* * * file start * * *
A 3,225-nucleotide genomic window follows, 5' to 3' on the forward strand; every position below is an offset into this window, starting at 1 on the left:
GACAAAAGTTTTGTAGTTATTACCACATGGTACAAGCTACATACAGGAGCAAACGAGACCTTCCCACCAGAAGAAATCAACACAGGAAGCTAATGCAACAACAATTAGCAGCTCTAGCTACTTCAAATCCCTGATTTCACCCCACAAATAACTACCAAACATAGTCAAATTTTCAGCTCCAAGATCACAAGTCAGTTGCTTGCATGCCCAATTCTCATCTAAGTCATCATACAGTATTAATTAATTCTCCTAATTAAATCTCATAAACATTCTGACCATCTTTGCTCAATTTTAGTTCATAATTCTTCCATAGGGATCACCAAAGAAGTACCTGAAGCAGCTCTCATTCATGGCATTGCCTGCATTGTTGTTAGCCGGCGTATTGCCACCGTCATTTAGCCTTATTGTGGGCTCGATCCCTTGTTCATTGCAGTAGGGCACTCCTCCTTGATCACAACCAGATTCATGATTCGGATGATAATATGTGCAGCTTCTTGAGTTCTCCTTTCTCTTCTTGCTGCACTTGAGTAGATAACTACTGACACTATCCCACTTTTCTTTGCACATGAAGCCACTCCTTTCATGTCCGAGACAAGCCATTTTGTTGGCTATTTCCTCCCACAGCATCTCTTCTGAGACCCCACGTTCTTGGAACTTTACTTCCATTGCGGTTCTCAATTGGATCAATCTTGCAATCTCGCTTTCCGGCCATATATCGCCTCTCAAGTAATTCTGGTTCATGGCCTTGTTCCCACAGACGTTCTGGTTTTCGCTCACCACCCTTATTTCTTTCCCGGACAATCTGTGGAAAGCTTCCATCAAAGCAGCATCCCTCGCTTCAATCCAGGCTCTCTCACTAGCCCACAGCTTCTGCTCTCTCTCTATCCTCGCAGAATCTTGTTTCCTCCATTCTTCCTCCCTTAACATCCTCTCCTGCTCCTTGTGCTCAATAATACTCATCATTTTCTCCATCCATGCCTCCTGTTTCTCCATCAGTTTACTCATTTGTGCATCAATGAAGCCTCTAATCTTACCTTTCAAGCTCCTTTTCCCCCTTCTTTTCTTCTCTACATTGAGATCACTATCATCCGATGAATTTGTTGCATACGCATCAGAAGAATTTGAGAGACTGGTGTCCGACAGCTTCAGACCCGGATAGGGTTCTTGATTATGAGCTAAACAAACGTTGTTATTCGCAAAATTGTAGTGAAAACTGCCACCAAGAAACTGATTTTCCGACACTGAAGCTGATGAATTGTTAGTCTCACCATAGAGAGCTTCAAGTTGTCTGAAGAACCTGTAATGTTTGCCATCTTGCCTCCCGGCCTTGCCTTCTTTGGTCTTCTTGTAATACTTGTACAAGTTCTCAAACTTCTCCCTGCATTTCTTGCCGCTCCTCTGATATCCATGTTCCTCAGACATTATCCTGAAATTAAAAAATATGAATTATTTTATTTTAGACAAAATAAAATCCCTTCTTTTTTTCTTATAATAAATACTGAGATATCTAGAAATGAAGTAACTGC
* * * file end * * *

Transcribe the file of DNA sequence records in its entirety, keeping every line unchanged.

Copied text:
A 3,225-nucleotide genomic window follows, 5' to 3' on the forward strand; every position below is an offset into this window, starting at 1 on the left:
GACAAAAGTTTTGTAGTTATTACCACATGGTACAAGCTACATACAGGAGCAAACGAGACCTTCCCACCAGAAGAAATCAACACAGGAAGCTAATGCAACAACAATTAGCAGCTCTAGCTACTTCAAATCCCTGATTTCACCCCACAAATAACTACCAAACATAGTCAAATTTTCAGCTCCAAGATCACAAGTCAGTTGCTTGCATGCCCAATTCTCATCTAAGTCATCATACAGTATTAATTAATTCTCCTAATTAAATCTCATAAACATTCTGACCATCTTTGCTCAATTTTAGTTCATAATTCTTCCATAGGGATCACCAAAGAAGTACCTGAAGCAGCTCTCATTCATGGCATTGCCTGCATTGTTGTTAGCCGGCGTATTGCCACCGTCATTTAGCCTTATTGTGGGCTCGATCCCTTGTTCATTGCAGTAGGGCACTCCTCCTTGATCACAACCAGATTCATGATTCGGATGATAATATGTGCAGCTTCTTGAGTTCTCCTTTCTCTTCTTGCTGCACTTGAGTAGATAACTACTGACACTATCCCACTTTTCTTTGCACATGAAGCCACTCCTTTCATGTCCGAGACAAGCCATTTTGTTGGCTATTTCCTCCCACAGCATCTCTTCTGAGACCCCACGTTCTTGGAACTTTACTTCCATTGCGGTTCTCAATTGGATCAATCTTGCAATCTCGCTTTCCGGCCATATATCGCCTCTCAAGTAATTCTGGTTCATGGCCTTGTTCCCACAGACGTTCTGGTTTTCGCTCACCACCCTTATTTCTTTCCCGGACAATCTGTGGAAAGCTTCCATCAAAGCAGCATCCCTCGCTTCAATCCAGGCTCTCTCACTAGCCCACAGCTTCTGCTCTCTCTCTATCCTCGCAGAATCTTGTTTCCTCCATTCTTCCTCCCTTAACATCCTCTCCTGCTCCTTGTGCTCAATAATACTCATCATTTTCTCCATCCATGCCTCCTGTTTCTCCATCAGTTTACTCATTTGTGCATCAATGAAGCCTCTAATCTTACCTTTCAAGCTCCTTTTCCCCCTTCTTTTCTTCTCTACATTGAGATCACTATCATCCGATGAATTTGTTGCATACGCATCAGAAGAATTTGAGAGACTGGTGTCCGACAGCTTCAGACCCGGATAGGGTTCTTGATTATGAGCTAAACAAACGTTGTTATTCGCAAAATTGTAGTGAAAACTGCCACCAAGAAACTGATTTTCCGACACTGAAGCTGATGAATTGTTAGTCTCACCATAGAGAGCTTCAAGTTGTCTGAAGAACCTGTAATGTTTGCCATCTTGCCTCCCGGCCTTGCCTTCTTTGGTCTTCTTGTAATACTTGTACAAGTTCTCAAACTTCTCCCTGCATTTCTTGCCGCTCCTCTGATATCCATGTTCCTCAGACATTATCCTGAAATTAAAAAATATGAATTATTTTATTTTAGACAAAATAAAATCCCTTCTTTTTTTCTTATAATAAATACTGAGATATCTAGAAATGAAGTAACTGC